Soil test kits available to gardeners. Photo: Olivia McClure, LSU AgCenter
Professional horticulturists use the AgCenter’s soil testing lab to help improve the performance of the landscape plants of their clients. Local extension agents serving every parish can assist landscape pros understand the fertilizer recommendations in each soil report.
Professional landscape people can obtain soil test kits at the local AgCenter office in each parish, and some garden centers will also have these kits. Horticulturists and nurserymen can sample the soil from flower beds and containers, vegetable gardens, from under fruit and shade trees, and from client’s lawns. There is also a testing for “soilless” mediums for the nursery professional. The kits are in USPS Priority Mailer boxes and include an order form, sampling directions and three zip-loc sacks. The soil samples, payment and the order form are placed in the mailer box and then placed in the nearest mailbox. The cost is $10 per sample and an additional $6 for the mailer. Normally, the results and fertilizer recommendation come back to the gardener in about a business week. The local AgCenter office in each parish will receive the same results, and the local extension agent can help with questions about the soil analysis.
Fig rust on leaves. Photo: Susan Ham, Father's Hope Nursery.
Susan, a professional horticulturist, asked about her fig leaves, “Can someone diagnose the problem on this fig tree and a treatment please?”
The diagnosis for this disease is fig rust. Dan Gill, retired AgCenter horticulturist wrote, “This is a common fungal disease called fig rust. It generally shows up in late summer and fall and may cause premature defoliation. However, fig trees tolerate the damage well and recover just fine. [There is] no need to treat.”
Southern watergrass, a weed. Photo: Darren Smith, Highland Growers.
Darren, a horticultural vendor, contacted the AgCenter about a grassy weed, “This [weed] came up in a yard where brown patch had killed the San Augustine [grass. How do you control it?]
Dr. Ron Strahan, an AgCenter weed specialist, identified the weed and made a recommendation, “[Is the weed from a] wet area? [There is] no selective control [so] glyphosate is the only [treatment] option.”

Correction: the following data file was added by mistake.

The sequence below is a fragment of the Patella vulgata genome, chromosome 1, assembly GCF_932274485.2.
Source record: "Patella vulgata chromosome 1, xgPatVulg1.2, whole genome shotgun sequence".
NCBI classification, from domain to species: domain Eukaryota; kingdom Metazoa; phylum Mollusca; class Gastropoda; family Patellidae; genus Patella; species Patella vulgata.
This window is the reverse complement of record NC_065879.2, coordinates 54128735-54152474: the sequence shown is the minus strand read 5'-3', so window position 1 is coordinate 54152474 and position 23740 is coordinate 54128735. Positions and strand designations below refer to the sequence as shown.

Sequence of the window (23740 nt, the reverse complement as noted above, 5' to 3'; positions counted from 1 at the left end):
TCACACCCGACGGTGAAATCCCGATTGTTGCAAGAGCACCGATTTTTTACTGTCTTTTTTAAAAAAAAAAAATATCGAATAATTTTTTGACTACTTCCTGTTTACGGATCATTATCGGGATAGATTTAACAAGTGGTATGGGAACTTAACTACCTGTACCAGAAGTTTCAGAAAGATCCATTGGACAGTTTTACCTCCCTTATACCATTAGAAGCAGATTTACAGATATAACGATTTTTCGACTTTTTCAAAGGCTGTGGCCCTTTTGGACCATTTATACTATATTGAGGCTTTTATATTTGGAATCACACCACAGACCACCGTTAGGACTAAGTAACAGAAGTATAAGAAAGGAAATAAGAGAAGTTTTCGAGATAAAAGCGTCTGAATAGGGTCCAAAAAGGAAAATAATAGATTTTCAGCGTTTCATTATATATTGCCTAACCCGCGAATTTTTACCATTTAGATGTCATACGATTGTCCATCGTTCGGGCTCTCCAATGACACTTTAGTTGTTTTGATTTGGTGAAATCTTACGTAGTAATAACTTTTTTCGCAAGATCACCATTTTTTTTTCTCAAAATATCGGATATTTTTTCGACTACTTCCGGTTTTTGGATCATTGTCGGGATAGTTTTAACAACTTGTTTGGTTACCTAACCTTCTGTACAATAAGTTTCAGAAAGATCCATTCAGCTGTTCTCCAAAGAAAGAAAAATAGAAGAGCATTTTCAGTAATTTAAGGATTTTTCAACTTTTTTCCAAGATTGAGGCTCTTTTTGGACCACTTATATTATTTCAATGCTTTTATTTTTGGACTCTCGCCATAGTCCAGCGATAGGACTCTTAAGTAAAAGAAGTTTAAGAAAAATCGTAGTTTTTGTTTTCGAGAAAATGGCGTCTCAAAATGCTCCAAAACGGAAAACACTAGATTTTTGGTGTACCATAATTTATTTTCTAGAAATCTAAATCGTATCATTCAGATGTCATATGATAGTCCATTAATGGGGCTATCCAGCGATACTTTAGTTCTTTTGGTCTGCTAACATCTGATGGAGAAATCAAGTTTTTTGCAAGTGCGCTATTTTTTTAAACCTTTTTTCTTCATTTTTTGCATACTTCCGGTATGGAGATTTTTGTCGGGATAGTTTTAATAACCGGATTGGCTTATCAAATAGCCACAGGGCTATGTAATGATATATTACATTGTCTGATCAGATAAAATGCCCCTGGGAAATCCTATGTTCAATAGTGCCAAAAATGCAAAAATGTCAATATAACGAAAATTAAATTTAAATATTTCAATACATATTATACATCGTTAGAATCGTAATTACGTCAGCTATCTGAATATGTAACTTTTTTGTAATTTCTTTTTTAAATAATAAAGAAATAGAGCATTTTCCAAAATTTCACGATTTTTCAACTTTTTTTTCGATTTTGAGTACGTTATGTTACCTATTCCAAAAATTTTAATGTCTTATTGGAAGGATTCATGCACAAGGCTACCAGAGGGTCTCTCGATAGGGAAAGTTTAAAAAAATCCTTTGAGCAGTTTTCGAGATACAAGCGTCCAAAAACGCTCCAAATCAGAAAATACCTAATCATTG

Tanglefoot ™ is a barrier treatment for crawling insects. Photo: Tanglefoot.com
A homeowner called the AgCenter to ask about a practice to protect her pecan trees from the walnut caterpillar (WC). She described using a rope soaked in oil and tying it around her tree to prevent the caterpillars from crawling up her tree. She called to ask if this method is safe for her tree. The short answer is “no” because oil can penetrate the bark of a tree and cause harm. Some herbicides are mixed with oil to kill unwanted trees by breeching the bark.
A couple of methods are safer for trees and are affordable methods of protection from WC.
A product called Tanglefoot™ is wrapped around a tree, and the caterpillars stick to it until there are so many worms that the other worms will crawl over the dead bodies. Once there are so many caterpillars, then it is time to replace the Tanglefoot. It costs $10 to $20 online.
Another product called Tred-Not Slippery Caterpillar Tape™ is also attached to the tree trunk. It is the opposite of Tanglefoot because it is so slick that the worms cannot crawl up the tree. It costs about $5 online.
A homeowner shared this observation about the Tred Not Slippery Tape, “[Here is] just a note on the slippery tape. My pecan trees are old. The bark is so rough I could not get the tape to stay on and there were spaces underneath that worms could crawl under. [I] had only one tree that it is successful on.... Thankfully, the worms do not seem to be such a menace this year! Unless they are still coming😳.”
If you want to contact Working in the Landscape, please send your questions and pictures to Keith Hawkins, Area Horticulture Agent (AHA), 337-463-7006 or email@example.com. Also, you can be on the “commercial horticulture” email list by emailing your request to the address above.
“This work has been supported, in part, by the USDA National Institute of Food and Agriculture, Renewable Resources Extension Act Award, Accession Number 1011417.”